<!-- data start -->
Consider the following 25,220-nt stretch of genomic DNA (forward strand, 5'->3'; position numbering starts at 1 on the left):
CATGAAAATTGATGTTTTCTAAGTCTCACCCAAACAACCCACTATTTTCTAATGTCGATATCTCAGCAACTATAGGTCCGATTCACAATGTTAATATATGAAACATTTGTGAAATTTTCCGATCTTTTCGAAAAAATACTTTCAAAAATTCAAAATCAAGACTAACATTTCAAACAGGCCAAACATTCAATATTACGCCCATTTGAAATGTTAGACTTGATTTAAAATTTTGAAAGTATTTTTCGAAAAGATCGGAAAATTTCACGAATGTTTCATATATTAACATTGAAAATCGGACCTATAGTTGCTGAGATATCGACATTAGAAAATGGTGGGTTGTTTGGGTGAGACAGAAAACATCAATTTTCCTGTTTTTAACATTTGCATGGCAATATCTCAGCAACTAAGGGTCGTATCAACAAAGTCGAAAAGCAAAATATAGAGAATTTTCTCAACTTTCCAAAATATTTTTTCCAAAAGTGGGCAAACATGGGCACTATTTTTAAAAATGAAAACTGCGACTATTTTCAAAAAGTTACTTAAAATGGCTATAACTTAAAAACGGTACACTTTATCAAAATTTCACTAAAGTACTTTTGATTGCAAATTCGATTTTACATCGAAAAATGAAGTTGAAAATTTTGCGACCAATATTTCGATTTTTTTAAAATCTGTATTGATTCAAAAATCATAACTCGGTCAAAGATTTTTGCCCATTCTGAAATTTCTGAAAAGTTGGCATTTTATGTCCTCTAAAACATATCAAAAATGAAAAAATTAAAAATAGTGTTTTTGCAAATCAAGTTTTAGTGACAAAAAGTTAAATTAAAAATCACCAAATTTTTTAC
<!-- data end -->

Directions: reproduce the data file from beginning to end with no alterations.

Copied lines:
Consider the following 25,220-nt stretch of genomic DNA (forward strand, 5'->3'; position numbering starts at 1 on the left):
CATGAAAATTGATGTTTTCTAAGTCTCACCCAAACAACCCACTATTTTCTAATGTCGATATCTCAGCAACTATAGGTCCGATTCACAATGTTAATATATGAAACATTTGTGAAATTTTCCGATCTTTTCGAAAAAATACTTTCAAAAATTCAAAATCAAGACTAACATTTCAAACAGGCCAAACATTCAATATTACGCCCATTTGAAATGTTAGACTTGATTTAAAATTTTGAAAGTATTTTTCGAAAAGATCGGAAAATTTCACGAATGTTTCATATATTAACATTGAAAATCGGACCTATAGTTGCTGAGATATCGACATTAGAAAATGGTGGGTTGTTTGGGTGAGACAGAAAACATCAATTTTCCTGTTTTTAACATTTGCATGGCAATATCTCAGCAACTAAGGGTCGTATCAACAAAGTCGAAAAGCAAAATATAGAGAATTTTCTCAACTTTCCAAAATATTTTTTCCAAAAGTGGGCAAACATGGGCACTATTTTTAAAAATGAAAACTGCGACTATTTTCAAAAAGTTACTTAAAATGGCTATAACTTAAAAACGGTACACTTTATCAAAATTTCACTAAAGTACTTTTGATTGCAAATTCGATTTTACATCGAAAAATGAAGTTGAAAATTTTGCGACCAATATTTCGATTTTTTTAAAATCTGTATTGATTCAAAAATCATAACTCGGTCAAAGATTTTTGCCCATTCTGAAATTTCTGAAAAGTTGGCATTTTATGTCCTCTAAAACATATCAAAAATGAAAAAATTAAAAATAGTGTTTTTGCAAATCAAGTTTTAGTGACAAAAAGTTAAATTAAAAATCACCAAATTTTTTAC